In the wild post–Citizen’s United world of campaign finance, where unlimited, secret cash flows and the Super PAC are increasingly the preferred tools with which to get candidates elected (or defeated), boundaries are constantly tested with no clear answers. To what extent  can Super PACs work with campaigns? What stops all outside groups from going beyond “issue ads” to direct advocacy? How can one be sure  the money to Super PACs isn’t from illegal sources, like foreign entities?
The referee to these disputes, and many others, should be the Federal Election Commission. But in recent years the agency has been completely moribund—a “broken agency  that refuses to fulfill its basic statutory functions.” In fact, while it has given some guidance in this area, the FEC has not issued  a single rule specifically related to Super PACs. Ever.
A key problem is that the commissioners, which are now split evenly between Republicans and Democrats, haven’t rotated for years, staying  in their positions because no new nominations can get through the Senate. So the commission is in perpetual stalemate, with the Republican members freezing action on virtually every issue of importance.
Some good government groups hoped that recess appointments to the FEC would accompany the recent White House moves  to staff the Consumer Financial Protection Bureau and the National Labor Relations Board. It didn’t happen—and now several of these groups are determined to get an answer.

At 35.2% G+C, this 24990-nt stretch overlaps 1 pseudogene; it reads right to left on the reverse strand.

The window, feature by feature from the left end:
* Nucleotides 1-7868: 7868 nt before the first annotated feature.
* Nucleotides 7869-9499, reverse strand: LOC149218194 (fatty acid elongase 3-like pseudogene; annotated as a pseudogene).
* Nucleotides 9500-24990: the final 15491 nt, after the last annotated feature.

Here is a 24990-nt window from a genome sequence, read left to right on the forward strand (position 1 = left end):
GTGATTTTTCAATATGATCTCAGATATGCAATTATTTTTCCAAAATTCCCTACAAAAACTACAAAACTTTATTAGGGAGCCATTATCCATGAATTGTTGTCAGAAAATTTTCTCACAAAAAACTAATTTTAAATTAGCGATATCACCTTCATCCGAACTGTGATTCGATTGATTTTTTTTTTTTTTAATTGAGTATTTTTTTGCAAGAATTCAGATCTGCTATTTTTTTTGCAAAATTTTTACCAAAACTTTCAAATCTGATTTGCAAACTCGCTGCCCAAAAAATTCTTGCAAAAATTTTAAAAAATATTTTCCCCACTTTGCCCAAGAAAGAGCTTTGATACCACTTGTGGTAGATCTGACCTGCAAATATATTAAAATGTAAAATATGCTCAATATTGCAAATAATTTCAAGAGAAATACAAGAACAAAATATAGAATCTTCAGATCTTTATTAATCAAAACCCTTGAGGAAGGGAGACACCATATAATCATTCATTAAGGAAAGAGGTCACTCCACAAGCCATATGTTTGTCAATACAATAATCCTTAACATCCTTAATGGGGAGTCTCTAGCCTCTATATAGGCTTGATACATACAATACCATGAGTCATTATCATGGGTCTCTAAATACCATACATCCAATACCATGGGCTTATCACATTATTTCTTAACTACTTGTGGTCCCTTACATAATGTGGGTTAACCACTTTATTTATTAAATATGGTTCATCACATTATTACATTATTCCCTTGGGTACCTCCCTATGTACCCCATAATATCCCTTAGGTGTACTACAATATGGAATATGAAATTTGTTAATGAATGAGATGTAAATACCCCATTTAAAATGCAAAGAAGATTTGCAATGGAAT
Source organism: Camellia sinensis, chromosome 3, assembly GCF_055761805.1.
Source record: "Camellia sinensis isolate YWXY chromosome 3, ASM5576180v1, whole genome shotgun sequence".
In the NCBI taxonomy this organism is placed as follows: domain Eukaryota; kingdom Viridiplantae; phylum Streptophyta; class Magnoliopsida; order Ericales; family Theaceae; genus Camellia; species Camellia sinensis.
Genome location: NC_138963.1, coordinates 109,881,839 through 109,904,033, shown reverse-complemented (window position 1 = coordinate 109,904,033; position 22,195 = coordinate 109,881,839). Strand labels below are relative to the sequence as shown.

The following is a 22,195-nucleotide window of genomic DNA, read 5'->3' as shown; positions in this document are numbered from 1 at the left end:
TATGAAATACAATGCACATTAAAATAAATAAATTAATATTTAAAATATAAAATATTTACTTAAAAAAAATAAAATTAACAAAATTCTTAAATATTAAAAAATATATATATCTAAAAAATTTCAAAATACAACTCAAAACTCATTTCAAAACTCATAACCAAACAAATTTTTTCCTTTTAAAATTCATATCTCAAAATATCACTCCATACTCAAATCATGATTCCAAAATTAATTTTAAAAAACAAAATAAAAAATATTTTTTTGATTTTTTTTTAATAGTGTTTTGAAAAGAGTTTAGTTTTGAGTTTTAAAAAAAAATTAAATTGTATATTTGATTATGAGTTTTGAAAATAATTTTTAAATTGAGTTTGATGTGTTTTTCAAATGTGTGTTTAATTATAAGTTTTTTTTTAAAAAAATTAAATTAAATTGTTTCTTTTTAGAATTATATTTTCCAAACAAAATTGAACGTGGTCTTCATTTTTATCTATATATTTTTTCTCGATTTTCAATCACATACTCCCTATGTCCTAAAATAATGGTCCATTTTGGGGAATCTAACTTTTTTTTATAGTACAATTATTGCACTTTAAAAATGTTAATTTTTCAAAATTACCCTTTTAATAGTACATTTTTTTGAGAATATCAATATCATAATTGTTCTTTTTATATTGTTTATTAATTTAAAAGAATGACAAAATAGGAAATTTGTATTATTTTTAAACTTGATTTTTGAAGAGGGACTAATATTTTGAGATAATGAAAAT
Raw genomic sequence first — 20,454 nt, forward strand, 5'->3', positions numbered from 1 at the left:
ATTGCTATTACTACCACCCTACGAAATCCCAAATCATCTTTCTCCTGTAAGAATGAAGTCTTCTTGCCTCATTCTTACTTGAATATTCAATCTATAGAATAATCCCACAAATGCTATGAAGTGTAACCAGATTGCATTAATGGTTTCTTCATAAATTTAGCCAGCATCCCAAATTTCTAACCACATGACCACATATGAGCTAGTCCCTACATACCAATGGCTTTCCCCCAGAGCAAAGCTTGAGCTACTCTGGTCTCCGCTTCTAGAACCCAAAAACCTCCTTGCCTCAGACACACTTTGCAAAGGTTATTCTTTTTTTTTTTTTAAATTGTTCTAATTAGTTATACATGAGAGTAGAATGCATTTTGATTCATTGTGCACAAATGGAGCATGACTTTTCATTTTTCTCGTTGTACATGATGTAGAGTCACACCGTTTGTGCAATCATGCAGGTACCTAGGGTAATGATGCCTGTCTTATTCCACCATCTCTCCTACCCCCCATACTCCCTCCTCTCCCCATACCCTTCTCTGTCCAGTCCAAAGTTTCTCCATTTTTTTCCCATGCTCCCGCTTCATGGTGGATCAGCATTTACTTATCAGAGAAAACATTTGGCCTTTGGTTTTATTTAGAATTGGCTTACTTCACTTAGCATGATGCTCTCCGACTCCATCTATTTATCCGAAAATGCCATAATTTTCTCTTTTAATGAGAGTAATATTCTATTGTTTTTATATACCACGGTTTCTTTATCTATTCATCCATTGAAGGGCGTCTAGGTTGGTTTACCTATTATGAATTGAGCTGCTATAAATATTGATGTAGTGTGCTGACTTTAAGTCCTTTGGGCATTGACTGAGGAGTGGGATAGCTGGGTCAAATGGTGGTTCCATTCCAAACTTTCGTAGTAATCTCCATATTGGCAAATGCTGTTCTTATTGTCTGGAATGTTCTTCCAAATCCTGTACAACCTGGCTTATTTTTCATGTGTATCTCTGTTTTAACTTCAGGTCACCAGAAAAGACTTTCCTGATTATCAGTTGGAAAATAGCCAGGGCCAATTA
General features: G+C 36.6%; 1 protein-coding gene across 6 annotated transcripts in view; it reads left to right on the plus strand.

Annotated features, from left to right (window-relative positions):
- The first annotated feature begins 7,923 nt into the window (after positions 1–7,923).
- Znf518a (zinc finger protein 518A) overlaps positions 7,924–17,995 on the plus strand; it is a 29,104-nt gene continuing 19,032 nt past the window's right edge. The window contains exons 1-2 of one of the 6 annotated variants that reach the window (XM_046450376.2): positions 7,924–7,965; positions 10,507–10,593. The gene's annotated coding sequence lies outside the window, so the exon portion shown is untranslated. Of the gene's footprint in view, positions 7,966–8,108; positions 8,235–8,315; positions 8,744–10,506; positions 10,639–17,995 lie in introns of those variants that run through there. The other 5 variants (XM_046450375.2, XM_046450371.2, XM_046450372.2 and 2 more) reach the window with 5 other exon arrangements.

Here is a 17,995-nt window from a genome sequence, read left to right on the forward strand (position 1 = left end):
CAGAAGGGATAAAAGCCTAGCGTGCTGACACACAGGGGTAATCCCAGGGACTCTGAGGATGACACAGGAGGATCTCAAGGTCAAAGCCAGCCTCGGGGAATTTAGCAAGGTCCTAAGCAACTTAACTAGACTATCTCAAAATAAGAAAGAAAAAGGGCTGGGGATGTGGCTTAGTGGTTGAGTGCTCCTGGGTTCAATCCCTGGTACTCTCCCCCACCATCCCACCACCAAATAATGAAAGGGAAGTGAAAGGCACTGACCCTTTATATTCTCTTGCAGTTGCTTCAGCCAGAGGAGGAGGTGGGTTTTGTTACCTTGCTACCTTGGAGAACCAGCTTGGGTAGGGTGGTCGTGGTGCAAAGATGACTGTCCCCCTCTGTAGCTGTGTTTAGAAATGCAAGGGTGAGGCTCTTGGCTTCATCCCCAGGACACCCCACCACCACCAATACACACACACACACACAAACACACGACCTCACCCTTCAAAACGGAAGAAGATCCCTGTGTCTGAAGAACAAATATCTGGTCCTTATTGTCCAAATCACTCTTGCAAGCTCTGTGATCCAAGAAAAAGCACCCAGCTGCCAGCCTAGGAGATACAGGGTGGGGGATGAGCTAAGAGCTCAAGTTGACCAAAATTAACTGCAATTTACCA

The White House website allows for petition drives that, if they reach 25,000 signatures, will get an official response. The League of Women Voters, Citizens for Responsibility and Ethics in Washington and the Campaign Legal Center have just filed a petition  that asks President Obama to pick a fight with Senate Republicans and name new commissioners to the FEC—Obama has only tried to nominate one commissioner so far during his term, and gave up the fight rather quickly.
The groups say the move is a product of years of meetings with the White House that went nowhere. They told  ABC News:
“We have a full conversation with them, and they smile sweetly and they express understanding of our point of view. And nothing happens,” said Lloyd Leonard, advocacy director for the League of Women Voters. “This seems to be rope-a-dope from the administration.… They are very consistent at not responding and failing to provide any reasons for their failure to move ahead.”
The White House is probably reluctant to jump in this fight in an election year, because one of the key issues about Super PACs is the legality of presidential candidate–specific PACs, as detailed in this excellent report  from Democracy 21. Obama, of course, enjoys the help of Priorities USA, a candidate-specific PAC that is staffed by former White House aides and has even held meetings  for the campaign’s national finance committee members—right after they attended official campaign fundraising events.
The White House surely doesn’t want to lose that fundraising avenue—but they may at least have to explain in the open why cleaning up the FEC isn’t a priority.
(Postscript: West Wing aficionados will recall that forcing new commissioners onto the FEC was one of the fights Jed Bartlett was unwilling to have—until he was convinced  by his staff to stop being overly moderate and conciliatory to Congress.)